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Swedish motorway landslide: What happens next?

Becky Waterton
Becky Waterton - [email protected]
Swedish motorway landslide: What happens next?
The E6 motorway after a landslide cut through the road on Saturday morning. Photo: Adam Ihse/TT

A landslide on the E6 motorway between Gothenburg and Oslo has been described by the local municipality as “a severed artery”. What’s next and when can we expect the road to be repaired?



Between 10,000-12,000 vehicles usually pass the affected stretch of the E6 motorway near Stenungsund each day, on the major road leading from western Sweden to the Norwegian capital.

Normally, the drive between Gothenburg to Oslo would take around three hours in normal traffic.


However, now that the E6 is closed between Stenungsund and Ljungskile in both directions, affected travellers have two alternative routes, which both take longer.

The first option – and the option recommended by the Swedish Transport Administration – is to take the E45 motorway via Trollhätten instead, changing to the E18 at Åmål, which will take between four and a half and five and a half hours, depending on traffic.

The second option is to take the smaller 650 road, bypassing the closed section of the E6 and rejoining at Ljungskile, which you can expect to take between three and a half to four and a half hours, again depending on traffic.

These durations are only guidelines, however, and it’s worth bearing in mind that the diversion of traffic from the E6 could cause sizeable delays on both routes.


It’s clear that it will take some time to repair the E6, considering the road has moved up to 50 metres in some places.

The Swedish Geotechnical Institute was working on Monday to assess the damage caused by the landslide in order to determine how much of the area needs to be closed for repairs.

“We’ve not managed to finish that analysis, but it’s definitely a very large amount of earth,” HannaSofie Pedersen, head of strategic climate adaptation at the Swedish Geotechnical Institute, told Swedish news agency TT.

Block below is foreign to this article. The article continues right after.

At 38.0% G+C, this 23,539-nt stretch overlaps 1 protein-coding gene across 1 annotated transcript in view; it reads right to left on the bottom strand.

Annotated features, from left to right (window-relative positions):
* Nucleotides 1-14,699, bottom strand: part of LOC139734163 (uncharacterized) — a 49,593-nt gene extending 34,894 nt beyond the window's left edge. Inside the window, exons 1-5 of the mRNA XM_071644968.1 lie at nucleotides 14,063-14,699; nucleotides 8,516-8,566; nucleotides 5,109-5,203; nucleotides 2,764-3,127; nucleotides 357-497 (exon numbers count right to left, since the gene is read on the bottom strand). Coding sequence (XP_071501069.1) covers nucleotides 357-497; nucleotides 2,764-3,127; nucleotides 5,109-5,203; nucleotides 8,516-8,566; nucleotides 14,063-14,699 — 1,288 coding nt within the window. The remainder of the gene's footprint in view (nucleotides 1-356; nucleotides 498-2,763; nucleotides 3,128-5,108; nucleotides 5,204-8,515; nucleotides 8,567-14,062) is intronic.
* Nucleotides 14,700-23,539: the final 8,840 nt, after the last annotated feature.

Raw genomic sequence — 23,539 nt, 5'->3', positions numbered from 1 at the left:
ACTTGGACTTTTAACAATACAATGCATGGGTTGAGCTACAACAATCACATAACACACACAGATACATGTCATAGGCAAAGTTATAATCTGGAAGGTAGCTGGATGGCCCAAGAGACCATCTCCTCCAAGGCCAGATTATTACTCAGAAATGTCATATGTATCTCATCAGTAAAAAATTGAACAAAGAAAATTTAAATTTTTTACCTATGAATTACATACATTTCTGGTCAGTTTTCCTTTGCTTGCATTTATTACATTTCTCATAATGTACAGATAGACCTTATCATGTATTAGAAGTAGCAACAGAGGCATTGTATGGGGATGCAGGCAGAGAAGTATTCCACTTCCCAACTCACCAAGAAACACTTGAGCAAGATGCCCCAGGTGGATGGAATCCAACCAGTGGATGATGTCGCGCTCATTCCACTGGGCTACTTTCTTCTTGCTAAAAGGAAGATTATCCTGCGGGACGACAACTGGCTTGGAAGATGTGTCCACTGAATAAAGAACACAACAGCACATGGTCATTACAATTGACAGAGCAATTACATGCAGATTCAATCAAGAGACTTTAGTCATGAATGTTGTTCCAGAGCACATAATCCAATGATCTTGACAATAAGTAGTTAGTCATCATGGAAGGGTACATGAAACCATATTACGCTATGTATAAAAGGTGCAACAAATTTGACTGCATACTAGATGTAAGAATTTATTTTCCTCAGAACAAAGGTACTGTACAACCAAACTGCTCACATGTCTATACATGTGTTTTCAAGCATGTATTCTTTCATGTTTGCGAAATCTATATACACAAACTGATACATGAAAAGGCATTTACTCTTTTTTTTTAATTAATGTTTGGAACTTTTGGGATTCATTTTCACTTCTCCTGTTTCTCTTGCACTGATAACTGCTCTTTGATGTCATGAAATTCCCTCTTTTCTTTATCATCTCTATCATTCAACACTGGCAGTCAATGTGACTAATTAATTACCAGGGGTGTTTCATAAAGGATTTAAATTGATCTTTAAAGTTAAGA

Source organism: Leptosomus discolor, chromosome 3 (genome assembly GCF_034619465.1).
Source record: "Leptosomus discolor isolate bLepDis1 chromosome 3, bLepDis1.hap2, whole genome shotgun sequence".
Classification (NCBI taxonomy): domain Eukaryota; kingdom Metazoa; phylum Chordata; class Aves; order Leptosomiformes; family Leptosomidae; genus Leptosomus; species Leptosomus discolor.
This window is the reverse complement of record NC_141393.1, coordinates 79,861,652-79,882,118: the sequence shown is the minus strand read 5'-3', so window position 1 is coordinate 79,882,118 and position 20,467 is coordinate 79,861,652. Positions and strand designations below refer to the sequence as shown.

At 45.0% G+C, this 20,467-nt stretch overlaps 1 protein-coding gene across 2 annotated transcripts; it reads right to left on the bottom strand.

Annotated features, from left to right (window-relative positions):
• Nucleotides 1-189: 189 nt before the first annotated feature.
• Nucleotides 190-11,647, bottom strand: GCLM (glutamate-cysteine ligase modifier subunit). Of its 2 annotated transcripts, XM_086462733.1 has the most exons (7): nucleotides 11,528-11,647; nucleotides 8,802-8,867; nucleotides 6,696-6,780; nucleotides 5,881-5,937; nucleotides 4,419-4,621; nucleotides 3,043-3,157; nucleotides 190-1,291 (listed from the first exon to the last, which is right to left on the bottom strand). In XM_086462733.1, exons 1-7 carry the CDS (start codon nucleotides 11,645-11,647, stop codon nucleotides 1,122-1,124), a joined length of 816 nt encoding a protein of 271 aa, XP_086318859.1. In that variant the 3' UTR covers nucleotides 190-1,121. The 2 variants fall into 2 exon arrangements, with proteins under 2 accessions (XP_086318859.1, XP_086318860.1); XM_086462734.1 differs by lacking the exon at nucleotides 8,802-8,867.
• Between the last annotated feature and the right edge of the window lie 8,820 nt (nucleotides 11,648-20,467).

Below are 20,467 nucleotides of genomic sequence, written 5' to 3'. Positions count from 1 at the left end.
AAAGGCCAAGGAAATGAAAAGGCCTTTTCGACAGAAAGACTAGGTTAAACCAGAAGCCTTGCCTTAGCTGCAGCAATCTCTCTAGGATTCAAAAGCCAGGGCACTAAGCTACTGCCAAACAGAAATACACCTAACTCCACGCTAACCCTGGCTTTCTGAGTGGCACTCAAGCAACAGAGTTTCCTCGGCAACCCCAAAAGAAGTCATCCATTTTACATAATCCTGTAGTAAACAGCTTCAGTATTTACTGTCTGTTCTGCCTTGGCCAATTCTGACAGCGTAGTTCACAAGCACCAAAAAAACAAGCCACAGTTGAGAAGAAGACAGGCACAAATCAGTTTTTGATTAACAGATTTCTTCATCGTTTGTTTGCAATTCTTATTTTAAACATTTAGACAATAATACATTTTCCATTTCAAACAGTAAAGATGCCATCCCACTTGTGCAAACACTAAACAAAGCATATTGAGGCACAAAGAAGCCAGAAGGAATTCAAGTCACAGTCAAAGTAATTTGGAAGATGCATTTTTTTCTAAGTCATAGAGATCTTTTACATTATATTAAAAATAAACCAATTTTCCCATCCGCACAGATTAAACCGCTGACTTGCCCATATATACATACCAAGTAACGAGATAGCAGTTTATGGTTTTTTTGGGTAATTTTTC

After this analysis has been carried out it should be possible to assess the area inside the safety cordon.

"The correct area needs to be closed off, so the area outside the cordon is completely safe, without an increased risk of new landslides,” Pedersen told TT.


The chairman of Stenungsund municipality, Olof Lundberg, told Sveriges Radio that he wants repairs completed within six months in order to minimise the effects of the road closure on the region.

“Large areas of western Sweden will suffer because of this,” he told the radio, while admitting that six months was an “optimistic” goal.

“It’s too early to say [when the road will be fixed]” Swedish Transport Administration press officer Pär Aronsson told The Local on Monday, stating only that it would take “a number of months”.

When asked whether Lundberg’s six-month goal was realistic, Aronsson said that the Transport Administration was unable to comment, but that it “would become clearer” once they were able to take a closer look at the site.


How could it affect the region?

One of the roads closed off due to the landslide is the E6 exit at Stenungsund, which is considered especially important for industry in the area, Sveriges Radio reports.

Stenungsund municipality chair Lundberg also pointed out that the diversions, which add around 45 minutes to commuters’ journeys, will affect many locals.

“This is an artery through Bohuslän up to Norway,” Lundberg told the radio. “It’s going to be difficult.”

He added that the municipality would most likely need government support for the repairs, although he wasn’t sure exactly what – or how much money – it would need.

“Initially at least, it looks like we will be able to manage quite a bit by ourselves, but as time goes on we’ll have to look closer at what sort of help we might need.”


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